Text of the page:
Monday, May 17, 2010

What's for Dinner?

Freshly cooked basmati rice, aromatic, fluffy and long grained. Masoor dal seasoned with cumin seeds, turmeric, fried red onions, green chillies and tomatoes. Potatoes, chopped finely and fried to a crispy golden brown. Posto (poppy seed sauce) slow cooked with potol (pointed gourd). Hilsa fish that melts in the mouth, delicately steamed in thick white mustard sauce. And to end, a little terracotta pot of mishti doi (sweet yogurt) with its lovely mellow brown richness. A home cooked traditional Bengali meal my soul craves, to say nothing of my taste buds. Sometimes I sit in my kitchen in Ann Arbor, smelling and tasting each of these in my mind, wistful that my mother is not here to make this meal for me, or that I am not at my parents' place in Kolkata to savor it.

So what is it about the taste and flavors of home cooked meals that is so vividly evocative? Is it childhood nostalgia? An innocence about life that gets captured in the simple, honest flavors and textures? Is it the daily human connection that forms its foundation - who cooked the meal, who we shared it with, the emotions that are expressed through it, the conversations surrounding it? Is it what we celebrate through a special meal? Perhaps the everyday predictability and comfort of its simplicity and unpretentiousness? A connection to the cycle of life through the changing seasonal foods?

One afternoon a couple of weeks ago I was at my friend Lakshmi Narayanan's home. I sat around in her kitchen, sipping the strawberry-mango smoothie she made for me, chatting and watching her cook Indian food. She is a wonderful cook who teaches Indian cooking at Hollander's in Ann Arbor, in addition to often having friends over for dinner at her home. Lakshmi also regularly offers cooking workshops as a way to raise funds for SPARSH. She is organized and methodical, following recipes faithfully and efficiently, quite unlike my own style of cooking Indian food - I rarely use recipes and even when I do, it is just to get a general idea. Which means that the result is less predictable and also an excellent reason for me to not teach Indian cooking!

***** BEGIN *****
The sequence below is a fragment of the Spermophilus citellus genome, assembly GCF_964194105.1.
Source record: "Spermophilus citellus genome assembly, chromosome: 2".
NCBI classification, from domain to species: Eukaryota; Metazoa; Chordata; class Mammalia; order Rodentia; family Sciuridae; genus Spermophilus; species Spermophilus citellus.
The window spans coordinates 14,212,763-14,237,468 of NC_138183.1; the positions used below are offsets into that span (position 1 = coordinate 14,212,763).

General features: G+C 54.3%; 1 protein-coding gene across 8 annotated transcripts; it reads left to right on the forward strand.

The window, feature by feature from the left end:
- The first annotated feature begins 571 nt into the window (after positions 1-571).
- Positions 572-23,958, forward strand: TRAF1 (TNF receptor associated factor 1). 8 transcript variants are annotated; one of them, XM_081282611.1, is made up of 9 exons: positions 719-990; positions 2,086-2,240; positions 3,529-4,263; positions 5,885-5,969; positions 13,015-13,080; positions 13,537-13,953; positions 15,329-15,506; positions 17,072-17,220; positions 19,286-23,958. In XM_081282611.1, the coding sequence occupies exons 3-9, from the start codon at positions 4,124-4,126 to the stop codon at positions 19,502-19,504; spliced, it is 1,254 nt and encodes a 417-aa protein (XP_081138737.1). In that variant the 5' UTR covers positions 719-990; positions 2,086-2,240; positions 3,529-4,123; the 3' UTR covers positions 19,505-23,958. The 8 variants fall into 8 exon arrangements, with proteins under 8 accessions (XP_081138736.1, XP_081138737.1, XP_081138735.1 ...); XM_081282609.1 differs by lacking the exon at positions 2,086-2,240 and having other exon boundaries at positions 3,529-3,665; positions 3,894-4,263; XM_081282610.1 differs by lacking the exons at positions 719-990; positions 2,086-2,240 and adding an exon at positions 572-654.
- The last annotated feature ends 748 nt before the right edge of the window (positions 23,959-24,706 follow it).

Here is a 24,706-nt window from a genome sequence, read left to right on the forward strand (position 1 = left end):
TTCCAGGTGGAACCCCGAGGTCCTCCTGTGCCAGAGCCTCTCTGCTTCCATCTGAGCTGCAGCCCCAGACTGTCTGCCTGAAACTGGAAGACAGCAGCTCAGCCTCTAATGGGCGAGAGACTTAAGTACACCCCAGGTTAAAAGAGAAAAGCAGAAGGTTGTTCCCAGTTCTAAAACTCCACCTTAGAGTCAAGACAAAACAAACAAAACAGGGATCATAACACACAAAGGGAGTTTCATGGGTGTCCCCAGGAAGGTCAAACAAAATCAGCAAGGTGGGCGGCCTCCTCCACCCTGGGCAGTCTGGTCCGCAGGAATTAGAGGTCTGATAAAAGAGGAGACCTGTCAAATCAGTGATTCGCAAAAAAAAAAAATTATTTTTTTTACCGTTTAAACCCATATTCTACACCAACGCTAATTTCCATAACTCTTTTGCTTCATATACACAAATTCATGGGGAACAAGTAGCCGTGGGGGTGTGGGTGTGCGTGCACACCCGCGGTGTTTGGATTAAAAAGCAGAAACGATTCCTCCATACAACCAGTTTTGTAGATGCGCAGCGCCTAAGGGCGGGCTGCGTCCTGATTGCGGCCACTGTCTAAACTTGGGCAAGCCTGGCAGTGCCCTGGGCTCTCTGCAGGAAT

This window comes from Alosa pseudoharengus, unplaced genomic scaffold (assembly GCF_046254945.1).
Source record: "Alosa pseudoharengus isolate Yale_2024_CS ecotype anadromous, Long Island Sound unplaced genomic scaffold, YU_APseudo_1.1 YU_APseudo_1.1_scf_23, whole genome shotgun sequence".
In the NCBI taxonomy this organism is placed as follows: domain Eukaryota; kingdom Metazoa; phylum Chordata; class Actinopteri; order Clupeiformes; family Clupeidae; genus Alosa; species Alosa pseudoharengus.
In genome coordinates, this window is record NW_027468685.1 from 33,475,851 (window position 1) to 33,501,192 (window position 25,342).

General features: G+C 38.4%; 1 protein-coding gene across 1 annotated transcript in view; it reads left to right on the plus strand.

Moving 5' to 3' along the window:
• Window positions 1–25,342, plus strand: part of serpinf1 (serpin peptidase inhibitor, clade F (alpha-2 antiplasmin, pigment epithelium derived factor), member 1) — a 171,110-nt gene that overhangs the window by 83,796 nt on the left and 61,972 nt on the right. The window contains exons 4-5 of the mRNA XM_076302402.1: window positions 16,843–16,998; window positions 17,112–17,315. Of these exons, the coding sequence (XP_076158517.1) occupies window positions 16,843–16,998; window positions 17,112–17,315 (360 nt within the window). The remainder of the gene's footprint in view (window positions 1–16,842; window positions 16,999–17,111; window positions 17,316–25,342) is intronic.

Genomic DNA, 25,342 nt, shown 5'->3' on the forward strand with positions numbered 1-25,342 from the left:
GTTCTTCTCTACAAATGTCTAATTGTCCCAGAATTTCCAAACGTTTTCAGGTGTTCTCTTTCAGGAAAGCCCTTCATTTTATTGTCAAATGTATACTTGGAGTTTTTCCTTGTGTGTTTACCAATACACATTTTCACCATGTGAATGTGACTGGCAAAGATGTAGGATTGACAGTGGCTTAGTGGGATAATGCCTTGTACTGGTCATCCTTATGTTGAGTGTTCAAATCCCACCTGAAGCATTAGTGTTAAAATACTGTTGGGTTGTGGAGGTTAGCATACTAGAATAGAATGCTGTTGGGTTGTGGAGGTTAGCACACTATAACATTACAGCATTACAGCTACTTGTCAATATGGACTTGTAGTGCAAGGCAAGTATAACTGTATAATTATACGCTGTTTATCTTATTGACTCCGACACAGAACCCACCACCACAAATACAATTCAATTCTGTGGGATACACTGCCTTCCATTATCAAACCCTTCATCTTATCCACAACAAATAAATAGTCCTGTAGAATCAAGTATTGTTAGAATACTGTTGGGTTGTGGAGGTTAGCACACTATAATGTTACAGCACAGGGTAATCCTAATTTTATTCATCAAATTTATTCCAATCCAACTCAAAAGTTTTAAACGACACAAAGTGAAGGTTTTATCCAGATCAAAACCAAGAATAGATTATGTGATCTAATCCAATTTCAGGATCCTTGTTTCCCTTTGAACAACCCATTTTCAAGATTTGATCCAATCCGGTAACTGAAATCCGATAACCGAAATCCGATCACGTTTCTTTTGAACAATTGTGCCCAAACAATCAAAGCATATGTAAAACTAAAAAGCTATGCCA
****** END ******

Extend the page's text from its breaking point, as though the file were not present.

Lakshmi started the preparation - chopping the red onions, garlic, green chillies, zucchini and tomatoes, grating ginger and marinating the chicken. On the menu was chicken tikka masala and daal with zucchini and tomatoes.

The spices, waiting to add zest to the onions, ginger and garlic frying in the pan for the chicken, and to the sauteeing zucchini and tomatoes for the daal.

The chicken is grilled for the tikka masala.

The fresh and fragrant cilantro is chopped for garnishing.

And finally the two scrumptious dishes - chicken tikka masala and daal with zucchini and tomatoes are ready, filling the kitchen with vibrant colors, textures and aromas. A wonderfully rich sensory experience!

Photographs by Sreyashi Dey, May 2010

Monday, May 10, 2010

India in Ann Arbor goes to Paris!

Encountering India in unexpected corners of Paris...

Photographs by Sreyashi Dey, May 2010